An unsolicited solicitation came in today from a no-reply@address. It barked out an announcement to no one in particular, much like a Mussolini speech from a balcony.
[Pitch to go to a website in some unidentified country to fill out forms and offer credit to strangers…]
Now, here’s the good part:
If you are not the named recipient of this transmission, please notify us immediately, by telephone, and delete or destroy any copy of this message. You should not disclose or use this information in any way. Disclosure or use of this information may expose you to criminal or civil liabilities. We apologize for the inconvenience and thank you for your attention to this notice. The views, opinions, conclusions and other informations expressed in this electronic mail are not given or endorsed by the company unless otherwise indicated by an authorized representative independent of this message. </spam>
This… outfit–principals unidentified–claims to have been in business almost as long as I have. But even its attempt at drawing up a paragraph of intimidating legalese is miscopied boilerplate laundered of identifiers. Its website contains no physical address but features a cartoon that unwittingly explains why it is usually better to get a bid (not a rate or guesstimate) from a real translator rather than hire some crowdsourcing meddleman ignorant of the language and subject. Dealing direct saves time and money without bureaucratic entanglement. Just as bookstores let the customer be the judge, the internet lets you choose among translations as carefully as you choose every book you want to read.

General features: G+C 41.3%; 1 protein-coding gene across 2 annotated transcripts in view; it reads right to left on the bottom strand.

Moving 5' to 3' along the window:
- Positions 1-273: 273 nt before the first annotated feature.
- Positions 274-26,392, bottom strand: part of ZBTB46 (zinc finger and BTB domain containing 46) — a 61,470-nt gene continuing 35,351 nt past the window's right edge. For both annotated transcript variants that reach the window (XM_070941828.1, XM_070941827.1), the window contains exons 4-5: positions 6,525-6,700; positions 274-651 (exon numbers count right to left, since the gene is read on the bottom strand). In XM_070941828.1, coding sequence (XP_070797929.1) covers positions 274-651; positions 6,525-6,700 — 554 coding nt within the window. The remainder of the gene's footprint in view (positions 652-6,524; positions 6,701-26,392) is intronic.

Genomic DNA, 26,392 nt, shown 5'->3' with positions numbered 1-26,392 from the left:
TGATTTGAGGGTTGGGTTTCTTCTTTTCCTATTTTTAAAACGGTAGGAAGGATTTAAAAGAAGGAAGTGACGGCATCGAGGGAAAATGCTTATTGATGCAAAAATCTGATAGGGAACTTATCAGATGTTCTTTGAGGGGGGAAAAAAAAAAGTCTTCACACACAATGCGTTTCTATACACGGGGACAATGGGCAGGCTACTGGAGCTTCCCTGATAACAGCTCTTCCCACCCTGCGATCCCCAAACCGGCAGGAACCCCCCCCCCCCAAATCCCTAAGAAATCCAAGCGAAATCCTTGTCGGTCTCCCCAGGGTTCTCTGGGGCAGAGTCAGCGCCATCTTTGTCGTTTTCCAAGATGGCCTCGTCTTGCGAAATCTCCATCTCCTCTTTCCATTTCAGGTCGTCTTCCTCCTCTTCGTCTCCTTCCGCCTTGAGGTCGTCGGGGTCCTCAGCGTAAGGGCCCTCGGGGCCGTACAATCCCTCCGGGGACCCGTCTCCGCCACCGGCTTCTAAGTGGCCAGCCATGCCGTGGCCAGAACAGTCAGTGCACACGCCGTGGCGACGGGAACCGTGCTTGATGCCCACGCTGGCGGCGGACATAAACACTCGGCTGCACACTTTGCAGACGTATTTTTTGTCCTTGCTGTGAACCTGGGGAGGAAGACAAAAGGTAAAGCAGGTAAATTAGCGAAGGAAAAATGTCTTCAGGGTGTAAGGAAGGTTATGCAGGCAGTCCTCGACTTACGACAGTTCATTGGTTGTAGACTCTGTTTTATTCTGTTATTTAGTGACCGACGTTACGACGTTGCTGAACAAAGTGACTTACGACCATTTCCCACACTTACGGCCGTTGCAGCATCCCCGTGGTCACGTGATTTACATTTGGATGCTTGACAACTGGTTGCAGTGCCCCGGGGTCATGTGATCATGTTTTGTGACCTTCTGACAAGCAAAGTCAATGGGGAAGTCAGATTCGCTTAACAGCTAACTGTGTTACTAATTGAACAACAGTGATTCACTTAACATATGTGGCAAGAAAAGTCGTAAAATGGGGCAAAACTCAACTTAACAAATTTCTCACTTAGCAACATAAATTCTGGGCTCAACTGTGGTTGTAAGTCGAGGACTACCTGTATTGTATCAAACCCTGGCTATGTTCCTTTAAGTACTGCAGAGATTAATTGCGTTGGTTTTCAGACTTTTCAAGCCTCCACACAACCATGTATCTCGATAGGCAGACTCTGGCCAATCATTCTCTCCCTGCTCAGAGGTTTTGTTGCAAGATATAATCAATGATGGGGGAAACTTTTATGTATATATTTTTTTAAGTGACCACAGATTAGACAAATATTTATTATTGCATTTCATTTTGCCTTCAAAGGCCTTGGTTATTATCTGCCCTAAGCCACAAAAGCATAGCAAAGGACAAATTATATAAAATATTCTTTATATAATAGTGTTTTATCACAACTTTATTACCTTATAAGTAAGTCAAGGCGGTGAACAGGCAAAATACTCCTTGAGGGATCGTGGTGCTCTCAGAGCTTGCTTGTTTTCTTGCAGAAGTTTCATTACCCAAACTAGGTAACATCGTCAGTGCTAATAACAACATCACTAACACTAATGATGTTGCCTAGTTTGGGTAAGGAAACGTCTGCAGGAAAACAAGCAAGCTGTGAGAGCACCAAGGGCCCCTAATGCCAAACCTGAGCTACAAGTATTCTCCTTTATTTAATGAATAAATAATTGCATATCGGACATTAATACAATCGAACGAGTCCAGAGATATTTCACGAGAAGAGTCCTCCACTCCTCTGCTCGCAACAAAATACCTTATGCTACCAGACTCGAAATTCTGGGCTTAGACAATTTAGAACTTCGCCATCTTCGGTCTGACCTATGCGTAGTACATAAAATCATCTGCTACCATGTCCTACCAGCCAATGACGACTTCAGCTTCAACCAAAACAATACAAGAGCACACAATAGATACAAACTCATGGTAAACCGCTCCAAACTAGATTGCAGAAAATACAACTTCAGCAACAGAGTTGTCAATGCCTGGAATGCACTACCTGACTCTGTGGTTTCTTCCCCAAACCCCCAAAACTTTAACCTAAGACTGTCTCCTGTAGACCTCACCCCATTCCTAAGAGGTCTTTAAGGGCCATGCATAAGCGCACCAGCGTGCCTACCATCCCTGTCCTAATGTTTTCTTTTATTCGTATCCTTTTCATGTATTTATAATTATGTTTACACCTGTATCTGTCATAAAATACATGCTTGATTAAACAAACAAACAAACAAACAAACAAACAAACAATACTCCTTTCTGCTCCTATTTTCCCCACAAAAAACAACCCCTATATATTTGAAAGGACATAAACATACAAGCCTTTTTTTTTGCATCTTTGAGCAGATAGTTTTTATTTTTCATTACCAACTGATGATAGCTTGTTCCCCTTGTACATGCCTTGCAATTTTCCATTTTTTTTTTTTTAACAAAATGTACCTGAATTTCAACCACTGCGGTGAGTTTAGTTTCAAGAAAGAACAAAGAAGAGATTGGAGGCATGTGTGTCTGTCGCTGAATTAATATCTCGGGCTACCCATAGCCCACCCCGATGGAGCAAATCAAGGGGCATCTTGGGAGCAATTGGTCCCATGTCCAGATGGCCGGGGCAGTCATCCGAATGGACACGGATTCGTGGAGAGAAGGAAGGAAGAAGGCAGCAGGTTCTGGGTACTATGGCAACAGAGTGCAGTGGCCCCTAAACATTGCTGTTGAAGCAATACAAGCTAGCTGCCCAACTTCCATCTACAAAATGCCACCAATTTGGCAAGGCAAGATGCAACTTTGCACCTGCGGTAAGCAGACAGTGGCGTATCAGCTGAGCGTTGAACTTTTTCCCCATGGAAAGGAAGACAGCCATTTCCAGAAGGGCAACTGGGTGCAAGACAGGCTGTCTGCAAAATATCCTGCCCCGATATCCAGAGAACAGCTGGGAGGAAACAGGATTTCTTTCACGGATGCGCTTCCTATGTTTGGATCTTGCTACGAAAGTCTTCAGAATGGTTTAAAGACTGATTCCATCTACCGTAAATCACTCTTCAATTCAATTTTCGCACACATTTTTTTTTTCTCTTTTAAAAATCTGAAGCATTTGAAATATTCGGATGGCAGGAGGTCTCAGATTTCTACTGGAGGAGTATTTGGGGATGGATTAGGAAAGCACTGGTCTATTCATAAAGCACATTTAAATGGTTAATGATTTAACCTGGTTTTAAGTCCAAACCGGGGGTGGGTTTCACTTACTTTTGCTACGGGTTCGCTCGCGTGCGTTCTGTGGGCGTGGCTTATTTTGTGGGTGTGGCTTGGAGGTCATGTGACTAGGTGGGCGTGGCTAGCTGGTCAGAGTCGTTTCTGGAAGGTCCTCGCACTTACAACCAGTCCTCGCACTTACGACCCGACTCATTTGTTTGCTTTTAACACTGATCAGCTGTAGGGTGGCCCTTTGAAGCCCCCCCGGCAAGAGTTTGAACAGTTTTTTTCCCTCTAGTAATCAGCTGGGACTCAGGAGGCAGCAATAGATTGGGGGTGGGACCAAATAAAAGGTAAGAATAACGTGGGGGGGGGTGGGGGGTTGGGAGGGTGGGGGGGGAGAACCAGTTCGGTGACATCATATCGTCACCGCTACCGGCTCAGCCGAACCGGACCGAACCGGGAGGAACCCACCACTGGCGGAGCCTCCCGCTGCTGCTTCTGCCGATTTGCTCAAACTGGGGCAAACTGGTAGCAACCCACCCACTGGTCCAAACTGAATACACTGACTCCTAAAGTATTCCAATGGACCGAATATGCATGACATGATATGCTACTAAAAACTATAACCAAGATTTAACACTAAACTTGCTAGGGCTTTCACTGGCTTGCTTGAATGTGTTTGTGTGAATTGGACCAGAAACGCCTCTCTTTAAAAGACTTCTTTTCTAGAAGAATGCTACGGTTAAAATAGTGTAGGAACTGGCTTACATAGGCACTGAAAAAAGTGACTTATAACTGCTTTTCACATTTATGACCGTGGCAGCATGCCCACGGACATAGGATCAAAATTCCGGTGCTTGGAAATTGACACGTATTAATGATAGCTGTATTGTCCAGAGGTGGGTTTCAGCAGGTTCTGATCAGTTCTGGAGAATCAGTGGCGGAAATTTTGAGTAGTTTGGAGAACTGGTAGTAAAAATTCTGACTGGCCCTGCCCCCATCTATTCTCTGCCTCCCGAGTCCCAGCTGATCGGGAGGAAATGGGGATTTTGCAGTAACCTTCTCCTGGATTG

In 1987 language middlemen laboriously compiled lists of test-screened linguists from association member lists and intermediated between the general public and talent as time-saving triage agents. The rare translators’ associations that offer actual testing or public contests to identify ability, all have searchable websites. Certifications can be verified at legitimate association websites.
Any individual needing a translation can locate experts directly and compare their credentials. Search engines have replaced phone books. An interpretpreneur willing and able to deal with the public has a website containing credentials and sample translations. Many bilingual individuals include audio recordings of their own voices in different languages–a security measure that thwarts impersonation.
The globalized market supports many freelance contractors and virtual crews, and yes, brick-and-mortar agencies. But the quality of surviving agencies has improved. None of us little guys and gals can compete with a well-staffed value-added language company when it comes to glossy brochures in seven languages. I recommend a Houston corporation for weighty material, and some government agencies deal with their own “pet” vendor oligopsonies.
Then again, no company has ever taken pencil and paper and passed a certification test–or produced simultaneous interpretation of content meriting judicial notice. Language encodes thought, and thinking is done by individuals–not artificial entities or machines. Searching for translators is a function search engines, websites and online linguist locators now execute nicely. For an example, visit http://www.linguistlocator.com
Remember, you saw it here first. If in need of a Portuguese or Spanish translator for some immigration papers, a lawsuit, contract–or maybe an interpreter for a deposition, think of www.portugueseinterpreter.com